The 13-channel film installation Manifesto pays homage to the moving tradition and literary beauty of artist manifestos, ultimately questioning the role of the artist in society today. Manifesto draws on the writings of Futurists, Dadaists, Fluxus artists, Suprematists, Situationists, Dogma 95 and other artist groups, and the musings of individual artists, architects, dancers and filmmakers. Passing the ideas of Claes Oldenburg, Yvonne Rainer, Kazimir Malevich, André Breton, Sturtevant, Sol LeWitt, Jim Jarmusch, and other influencers through his lens, Rosefeldt has edited and reassembled thirteen collages of artists’ manifestos.
Performing these ‘new manifestos’ as a contemporary call to action, while inhabiting thirteen different personas – among them a school teacher, a puppeteer, a newsreader, a factory worker and a homeless man – Australian actress Cate Blanchett imbues new dramatic life into both famous and lesser known words in unexpected contexts.
Rosefeldt’s work reveals both the performative component and the political significance of these declarations. Often written in youthful rage, they not only express the wish to change the world through art but also reflect the voice of a generation. Exploring the powerful urgency of these historical statements, which were composed with passion and conviction by artists many years ago, Manifesto questions whether the words and sentiments have withstood the passage of time. Can they be applied universally? And how have the dynamics between politics, art and life shifted?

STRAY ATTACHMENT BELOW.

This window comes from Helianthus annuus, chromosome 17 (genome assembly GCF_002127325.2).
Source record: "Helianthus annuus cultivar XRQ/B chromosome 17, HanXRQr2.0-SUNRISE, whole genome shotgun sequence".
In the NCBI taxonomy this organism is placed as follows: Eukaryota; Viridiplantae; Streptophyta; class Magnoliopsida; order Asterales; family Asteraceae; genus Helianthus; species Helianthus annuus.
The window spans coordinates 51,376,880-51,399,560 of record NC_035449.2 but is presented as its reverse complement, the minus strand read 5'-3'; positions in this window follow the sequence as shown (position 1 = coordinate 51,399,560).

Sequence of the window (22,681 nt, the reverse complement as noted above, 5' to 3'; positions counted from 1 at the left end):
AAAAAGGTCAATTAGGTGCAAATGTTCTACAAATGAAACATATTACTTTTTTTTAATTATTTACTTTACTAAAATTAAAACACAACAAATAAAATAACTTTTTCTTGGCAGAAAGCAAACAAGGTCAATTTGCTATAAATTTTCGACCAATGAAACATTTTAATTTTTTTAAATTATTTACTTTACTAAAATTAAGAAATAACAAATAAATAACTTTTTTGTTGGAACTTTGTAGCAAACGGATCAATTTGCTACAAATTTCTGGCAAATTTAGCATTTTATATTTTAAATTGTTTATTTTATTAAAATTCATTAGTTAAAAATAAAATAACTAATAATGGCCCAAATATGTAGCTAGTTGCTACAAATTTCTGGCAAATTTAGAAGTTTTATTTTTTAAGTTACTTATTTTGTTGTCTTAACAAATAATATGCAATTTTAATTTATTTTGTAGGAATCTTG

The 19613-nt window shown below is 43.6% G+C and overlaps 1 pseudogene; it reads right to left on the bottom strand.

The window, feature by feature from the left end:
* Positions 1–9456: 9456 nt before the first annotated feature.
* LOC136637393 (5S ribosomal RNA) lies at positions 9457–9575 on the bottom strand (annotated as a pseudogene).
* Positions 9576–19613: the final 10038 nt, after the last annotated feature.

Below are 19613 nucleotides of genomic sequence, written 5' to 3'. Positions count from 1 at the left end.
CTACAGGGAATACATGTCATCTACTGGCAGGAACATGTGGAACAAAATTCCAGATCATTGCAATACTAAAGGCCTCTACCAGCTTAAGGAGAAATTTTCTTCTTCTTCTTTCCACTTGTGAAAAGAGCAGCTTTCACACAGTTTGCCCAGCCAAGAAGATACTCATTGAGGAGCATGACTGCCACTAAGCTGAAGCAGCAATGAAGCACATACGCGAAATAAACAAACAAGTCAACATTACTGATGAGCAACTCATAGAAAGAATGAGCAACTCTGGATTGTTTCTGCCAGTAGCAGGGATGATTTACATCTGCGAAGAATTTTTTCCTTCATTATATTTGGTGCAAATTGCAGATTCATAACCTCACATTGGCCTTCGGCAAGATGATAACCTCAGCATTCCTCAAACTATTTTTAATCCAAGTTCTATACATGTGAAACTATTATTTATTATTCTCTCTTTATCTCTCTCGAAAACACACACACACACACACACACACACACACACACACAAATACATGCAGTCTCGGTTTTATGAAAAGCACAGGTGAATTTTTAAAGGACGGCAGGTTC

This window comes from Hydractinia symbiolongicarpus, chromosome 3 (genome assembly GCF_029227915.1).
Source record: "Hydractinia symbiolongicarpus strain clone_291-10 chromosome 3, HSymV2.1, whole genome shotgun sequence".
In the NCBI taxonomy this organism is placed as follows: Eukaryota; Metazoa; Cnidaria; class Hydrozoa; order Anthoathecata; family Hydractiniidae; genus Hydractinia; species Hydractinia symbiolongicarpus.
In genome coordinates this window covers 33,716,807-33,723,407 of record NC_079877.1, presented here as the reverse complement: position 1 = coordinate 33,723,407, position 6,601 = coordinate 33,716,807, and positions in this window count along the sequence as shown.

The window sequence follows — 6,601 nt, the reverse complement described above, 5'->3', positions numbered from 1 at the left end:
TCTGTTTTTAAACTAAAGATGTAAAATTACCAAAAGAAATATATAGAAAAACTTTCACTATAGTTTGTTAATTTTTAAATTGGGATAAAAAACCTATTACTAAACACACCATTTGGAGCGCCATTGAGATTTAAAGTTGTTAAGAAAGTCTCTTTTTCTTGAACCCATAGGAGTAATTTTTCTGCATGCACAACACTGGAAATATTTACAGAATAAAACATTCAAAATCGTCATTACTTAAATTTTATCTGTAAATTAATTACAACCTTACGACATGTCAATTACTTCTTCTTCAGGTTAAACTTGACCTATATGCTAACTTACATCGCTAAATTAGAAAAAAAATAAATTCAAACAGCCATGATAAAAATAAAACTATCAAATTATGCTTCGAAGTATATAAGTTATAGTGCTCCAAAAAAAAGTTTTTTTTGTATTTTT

A manifesto is usually a public statement expressed in writing. It is intended to clarify intentions, views or goals of an individual or a group. Artists’ manifestos also address social topics beyond art, such as freedom of expression and the call for a radical change of attitudes or society. Presented as performed and spoken monologues, the artistic world concepts and ideas of the twentieth and twenty-first centuries are condensed into a “ manifesto of manifestos“ and set into present-day contexts.
The Berlin-based artist Julian Rosefeldt is internationally renowned for his visually opulent and meticulously choreographed moving image artworks, which tend to be conceived as multi-screen installations. Inspired equally by the history of film and popular culture, Rosefeldt embraces familiar film clichés, in order to carry the viewer off into surreal, staged situations whose protagonists seem to be all caught up in the rituals of everyday life. Using humour and satire, Rosefeldt invites us into seemingly familiar yet distorted worlds.
An exhibition of the Museum Villa Stuck in cooperation with the Sammlung Goetz.
Curators: Dr. Verena Hein (Villa Stuck), Dr. Cornelia Gockel (Sammlung Goetz)
Manifesto is a joint production of the Australian Centre for the Moving Image in Melbourne, the Art Gallery of New South Wales in Sydney, the Nationalgalerie – Staatliche Museen zu Berlin, and the Sprengel Museum Hannover. The project was co-produced by the Ruhrtriennale and the Burger Collection Hongkong. It was realised thanks to the generous support of the Medienboard Berlin Brandenburg and in cooperation with Bayerischer Rundfunk.